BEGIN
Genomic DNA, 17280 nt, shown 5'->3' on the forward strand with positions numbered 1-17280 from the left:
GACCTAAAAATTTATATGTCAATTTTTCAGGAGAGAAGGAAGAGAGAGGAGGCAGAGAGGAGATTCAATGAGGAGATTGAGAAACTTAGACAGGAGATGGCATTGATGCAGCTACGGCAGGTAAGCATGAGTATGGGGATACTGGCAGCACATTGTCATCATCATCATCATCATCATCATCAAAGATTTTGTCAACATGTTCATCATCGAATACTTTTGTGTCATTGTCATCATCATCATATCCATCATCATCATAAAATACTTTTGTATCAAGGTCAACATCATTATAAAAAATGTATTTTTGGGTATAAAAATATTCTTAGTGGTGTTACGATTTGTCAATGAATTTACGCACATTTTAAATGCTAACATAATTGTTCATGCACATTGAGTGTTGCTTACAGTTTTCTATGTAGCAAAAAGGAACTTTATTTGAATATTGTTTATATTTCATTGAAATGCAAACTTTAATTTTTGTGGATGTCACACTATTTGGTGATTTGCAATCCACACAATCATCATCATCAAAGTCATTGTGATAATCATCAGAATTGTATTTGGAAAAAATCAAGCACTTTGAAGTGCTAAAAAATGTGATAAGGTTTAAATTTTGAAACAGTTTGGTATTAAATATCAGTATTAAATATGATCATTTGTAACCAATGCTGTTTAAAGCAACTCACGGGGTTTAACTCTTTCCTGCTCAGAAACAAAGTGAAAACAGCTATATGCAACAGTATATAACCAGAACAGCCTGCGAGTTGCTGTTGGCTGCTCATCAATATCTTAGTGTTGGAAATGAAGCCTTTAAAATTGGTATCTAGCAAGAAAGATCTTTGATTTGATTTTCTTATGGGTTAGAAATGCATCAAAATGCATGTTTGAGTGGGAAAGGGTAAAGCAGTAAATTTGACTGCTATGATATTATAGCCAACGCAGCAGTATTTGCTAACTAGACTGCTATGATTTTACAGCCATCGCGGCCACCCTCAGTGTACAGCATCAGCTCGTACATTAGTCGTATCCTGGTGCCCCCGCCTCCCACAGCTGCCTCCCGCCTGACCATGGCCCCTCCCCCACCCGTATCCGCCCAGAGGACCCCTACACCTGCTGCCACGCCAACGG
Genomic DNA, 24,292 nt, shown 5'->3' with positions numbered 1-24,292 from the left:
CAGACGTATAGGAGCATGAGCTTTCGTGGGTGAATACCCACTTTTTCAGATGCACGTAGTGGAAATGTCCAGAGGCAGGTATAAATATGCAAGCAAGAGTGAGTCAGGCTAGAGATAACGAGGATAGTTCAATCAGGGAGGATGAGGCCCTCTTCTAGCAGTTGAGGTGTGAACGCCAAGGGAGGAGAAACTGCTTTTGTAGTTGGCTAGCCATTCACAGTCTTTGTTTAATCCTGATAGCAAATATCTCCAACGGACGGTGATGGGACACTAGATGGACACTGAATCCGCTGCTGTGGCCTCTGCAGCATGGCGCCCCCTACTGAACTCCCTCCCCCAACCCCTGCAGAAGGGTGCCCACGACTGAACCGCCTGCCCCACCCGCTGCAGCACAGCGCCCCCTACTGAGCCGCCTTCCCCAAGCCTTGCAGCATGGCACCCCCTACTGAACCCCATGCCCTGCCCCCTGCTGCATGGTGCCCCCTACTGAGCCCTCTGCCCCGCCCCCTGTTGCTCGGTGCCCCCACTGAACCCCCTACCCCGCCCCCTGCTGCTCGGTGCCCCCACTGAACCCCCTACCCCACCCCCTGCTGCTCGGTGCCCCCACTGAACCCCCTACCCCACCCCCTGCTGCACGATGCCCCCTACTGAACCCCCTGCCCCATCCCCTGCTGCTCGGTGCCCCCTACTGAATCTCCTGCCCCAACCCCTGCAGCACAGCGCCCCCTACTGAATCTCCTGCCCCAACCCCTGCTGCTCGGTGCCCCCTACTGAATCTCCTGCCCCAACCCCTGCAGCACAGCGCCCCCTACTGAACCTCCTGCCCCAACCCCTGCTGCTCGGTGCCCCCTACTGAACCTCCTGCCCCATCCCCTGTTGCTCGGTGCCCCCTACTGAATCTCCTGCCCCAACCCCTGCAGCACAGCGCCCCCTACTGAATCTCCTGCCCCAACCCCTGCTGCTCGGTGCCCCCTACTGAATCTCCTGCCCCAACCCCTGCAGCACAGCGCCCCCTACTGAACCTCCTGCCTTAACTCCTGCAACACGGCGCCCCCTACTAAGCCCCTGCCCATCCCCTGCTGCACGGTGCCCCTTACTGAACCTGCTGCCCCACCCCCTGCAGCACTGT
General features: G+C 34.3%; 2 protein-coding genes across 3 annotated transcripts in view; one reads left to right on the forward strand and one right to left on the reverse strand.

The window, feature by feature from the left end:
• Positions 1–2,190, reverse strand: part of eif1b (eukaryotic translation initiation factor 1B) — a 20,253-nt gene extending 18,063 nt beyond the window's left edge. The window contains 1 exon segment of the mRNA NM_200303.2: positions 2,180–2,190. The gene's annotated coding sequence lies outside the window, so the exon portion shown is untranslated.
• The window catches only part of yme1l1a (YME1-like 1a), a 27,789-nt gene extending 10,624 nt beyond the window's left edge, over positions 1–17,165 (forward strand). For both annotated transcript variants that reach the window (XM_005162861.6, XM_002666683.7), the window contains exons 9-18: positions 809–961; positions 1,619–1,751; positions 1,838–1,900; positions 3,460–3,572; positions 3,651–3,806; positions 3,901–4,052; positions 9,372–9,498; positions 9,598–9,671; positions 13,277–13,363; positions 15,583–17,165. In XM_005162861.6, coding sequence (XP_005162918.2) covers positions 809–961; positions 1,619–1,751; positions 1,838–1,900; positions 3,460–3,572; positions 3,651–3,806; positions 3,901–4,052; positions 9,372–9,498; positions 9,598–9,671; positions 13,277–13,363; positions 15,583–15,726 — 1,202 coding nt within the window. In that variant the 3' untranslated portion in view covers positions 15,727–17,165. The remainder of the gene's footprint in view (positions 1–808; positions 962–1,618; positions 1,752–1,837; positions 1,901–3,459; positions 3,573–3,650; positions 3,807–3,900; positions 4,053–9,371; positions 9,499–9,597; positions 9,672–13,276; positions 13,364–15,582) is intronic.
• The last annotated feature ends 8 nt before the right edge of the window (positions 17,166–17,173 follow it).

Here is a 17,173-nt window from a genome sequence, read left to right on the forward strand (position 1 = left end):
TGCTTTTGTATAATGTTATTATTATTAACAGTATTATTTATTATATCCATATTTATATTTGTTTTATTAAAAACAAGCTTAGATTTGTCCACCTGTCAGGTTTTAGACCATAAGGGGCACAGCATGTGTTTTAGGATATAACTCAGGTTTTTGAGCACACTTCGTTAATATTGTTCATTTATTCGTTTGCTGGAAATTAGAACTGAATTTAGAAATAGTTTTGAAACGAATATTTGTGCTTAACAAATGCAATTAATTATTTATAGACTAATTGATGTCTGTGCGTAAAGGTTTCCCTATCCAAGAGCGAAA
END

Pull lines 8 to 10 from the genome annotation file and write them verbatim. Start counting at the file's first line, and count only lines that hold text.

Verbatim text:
• The window catches only part of yme1l1a (YME1-like 1a), a 27,789-nt gene extending 10,624 nt beyond the window's left edge, over positions 1–17,165 (forward strand). For both annotated transcript variants that reach the window (XM_005162861.6, XM_002666683.7), the window contains exons 9-18: positions 809–961; positions 1,619–1,751; positions 1,838–1,900; positions 3,460–3,572; positions 3,651–3,806; positions 3,901–4,052; positions 9,372–9,498; positions 9,598–9,671; positions 13,277–13,363; positions 15,583–17,165. In XM_005162861.6, coding sequence (XP_005162918.2) covers positions 809–961; positions 1,619–1,751; positions 1,838–1,900; positions 3,460–3,572; positions 3,651–3,806; positions 3,901–4,052; positions 9,372–9,498; positions 9,598–9,671; positions 13,277–13,363; positions 15,583–15,726 — 1,202 coding nt within the window. In that variant the 3' untranslated portion in view covers positions 15,727–17,165. The remainder of the gene's footprint in view (positions 1–808; positions 962–1,618; positions 1,752–1,837; positions 1,901–3,459; positions 3,573–3,650; positions 3,807–3,900; positions 4,053–9,371; positions 9,499–9,597; positions 9,672–13,276; positions 13,364–15,582) is intronic.
• The last annotated feature ends 8 nt before the right edge of the window (positions 17,166–17,173 follow it).

Here is a 17,173-nt window from a genome sequence, read left to right on the forward strand (position 1 = left end):